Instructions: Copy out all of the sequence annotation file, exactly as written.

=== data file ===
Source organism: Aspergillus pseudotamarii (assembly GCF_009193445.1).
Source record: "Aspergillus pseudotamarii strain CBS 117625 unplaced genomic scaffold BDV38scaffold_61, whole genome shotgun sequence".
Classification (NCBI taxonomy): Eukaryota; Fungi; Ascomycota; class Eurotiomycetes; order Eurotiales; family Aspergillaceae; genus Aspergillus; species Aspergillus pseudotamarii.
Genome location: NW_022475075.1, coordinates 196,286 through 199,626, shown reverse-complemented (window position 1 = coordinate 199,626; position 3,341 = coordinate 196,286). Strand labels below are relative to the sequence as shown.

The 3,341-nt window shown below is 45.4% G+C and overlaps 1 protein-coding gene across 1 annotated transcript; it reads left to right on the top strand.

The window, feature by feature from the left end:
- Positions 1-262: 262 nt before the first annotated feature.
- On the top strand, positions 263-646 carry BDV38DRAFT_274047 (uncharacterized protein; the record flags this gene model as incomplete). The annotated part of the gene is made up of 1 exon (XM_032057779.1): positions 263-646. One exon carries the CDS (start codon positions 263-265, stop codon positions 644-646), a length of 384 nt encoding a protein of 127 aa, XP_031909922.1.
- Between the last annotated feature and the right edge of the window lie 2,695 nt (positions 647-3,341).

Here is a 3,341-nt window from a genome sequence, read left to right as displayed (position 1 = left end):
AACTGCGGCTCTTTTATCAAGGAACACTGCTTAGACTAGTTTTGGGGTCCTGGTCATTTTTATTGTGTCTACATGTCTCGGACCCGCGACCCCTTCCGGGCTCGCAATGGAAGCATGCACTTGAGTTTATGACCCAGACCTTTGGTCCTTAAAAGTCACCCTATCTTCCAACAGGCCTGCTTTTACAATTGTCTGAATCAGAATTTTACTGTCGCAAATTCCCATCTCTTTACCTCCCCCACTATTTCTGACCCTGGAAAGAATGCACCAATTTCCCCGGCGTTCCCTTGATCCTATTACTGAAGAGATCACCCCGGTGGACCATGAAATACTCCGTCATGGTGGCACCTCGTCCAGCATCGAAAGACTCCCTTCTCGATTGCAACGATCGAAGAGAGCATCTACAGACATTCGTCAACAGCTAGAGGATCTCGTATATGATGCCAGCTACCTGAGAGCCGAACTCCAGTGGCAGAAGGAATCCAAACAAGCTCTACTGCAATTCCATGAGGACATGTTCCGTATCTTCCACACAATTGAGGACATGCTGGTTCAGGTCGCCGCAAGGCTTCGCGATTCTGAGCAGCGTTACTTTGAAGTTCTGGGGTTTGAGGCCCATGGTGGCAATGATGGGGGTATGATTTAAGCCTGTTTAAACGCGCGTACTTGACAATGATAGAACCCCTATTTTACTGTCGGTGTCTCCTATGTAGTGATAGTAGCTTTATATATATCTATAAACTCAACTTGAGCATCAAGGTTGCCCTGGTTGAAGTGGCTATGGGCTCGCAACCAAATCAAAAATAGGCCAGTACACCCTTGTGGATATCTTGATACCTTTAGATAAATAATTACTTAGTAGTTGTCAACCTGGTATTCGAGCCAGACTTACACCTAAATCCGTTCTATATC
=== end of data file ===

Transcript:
Source organism: Aspergillus pseudotamarii (assembly GCF_009193445.1).
Source record: "Aspergillus pseudotamarii strain CBS 117625 unplaced genomic scaffold BDV38scaffold_61, whole genome shotgun sequence".
Classification (NCBI taxonomy): Eukaryota; Fungi; Ascomycota; class Eurotiomycetes; order Eurotiales; family Aspergillaceae; genus Aspergillus; species Aspergillus pseudotamarii.
Genome location: NW_022475075.1, coordinates 196,286 through 199,626, shown reverse-complemented (window position 1 = coordinate 199,626; position 3,341 = coordinate 196,286). Strand labels below are relative to the sequence as shown.

The 3,341-nt window shown below is 45.4% G+C and overlaps 1 protein-coding gene across 1 annotated transcript; it reads left to right on the top strand.

The window, feature by feature from the left end:
- Positions 1-262: 262 nt before the first annotated feature.
- On the top strand, positions 263-646 carry BDV38DRAFT_274047 (uncharacterized protein; the record flags this gene model as incomplete). The annotated part of the gene is made up of 1 exon (XM_032057779.1): positions 263-646. One exon carries the CDS (start codon positions 263-265, stop codon positions 644-646), a length of 384 nt encoding a protein of 127 aa, XP_031909922.1.
- Between the last annotated feature and the right edge of the window lie 2,695 nt (positions 647-3,341).

Here is a 3,341-nt window from a genome sequence, read left to right as displayed (position 1 = left end):
AACTGCGGCTCTTTTATCAAGGAACACTGCTTAGACTAGTTTTGGGGTCCTGGTCATTTTTATTGTGTCTACATGTCTCGGACCCGCGACCCCTTCCGGGCTCGCAATGGAAGCATGCACTTGAGTTTATGACCCAGACCTTTGGTCCTTAAAAGTCACCCTATCTTCCAACAGGCCTGCTTTTACAATTGTCTGAATCAGAATTTTACTGTCGCAAATTCCCATCTCTTTACCTCCCCCACTATTTCTGACCCTGGAAAGAATGCACCAATTTCCCCGGCGTTCCCTTGATCCTATTACTGAAGAGATCACCCCGGTGGACCATGAAATACTCCGTCATGGTGGCACCTCGTCCAGCATCGAAAGACTCCCTTCTCGATTGCAACGATCGAAGAGAGCATCTACAGACATTCGTCAACAGCTAGAGGATCTCGTATATGATGCCAGCTACCTGAGAGCCGAACTCCAGTGGCAGAAGGAATCCAAACAAGCTCTACTGCAATTCCATGAGGACATGTTCCGTATCTTCCACACAATTGAGGACATGCTGGTTCAGGTCGCCGCAAGGCTTCGCGATTCTGAGCAGCGTTACTTTGAAGTTCTGGGGTTTGAGGCCCATGGTGGCAATGATGGGGGTATGATTTAAGCCTGTTTAAACGCGCGTACTTGACAATGATAGAACCCCTATTTTACTGTCGGTGTCTCCTATGTAGTGATAGTAGCTTTATATATATCTATAAACTCAACTTGAGCATCAAGGTTGCCCTGGTTGAAGTGGCTATGGGCTCGCAACCAAATCAAAAATAGGCCAGTACACCCTTGTGGATATCTTGATACCTTTAGATAAATAATTACTTAGTAGTTGTCAACCTGGTATTCGAGCCAGACTTACACCTAAATCCGTTCTATATC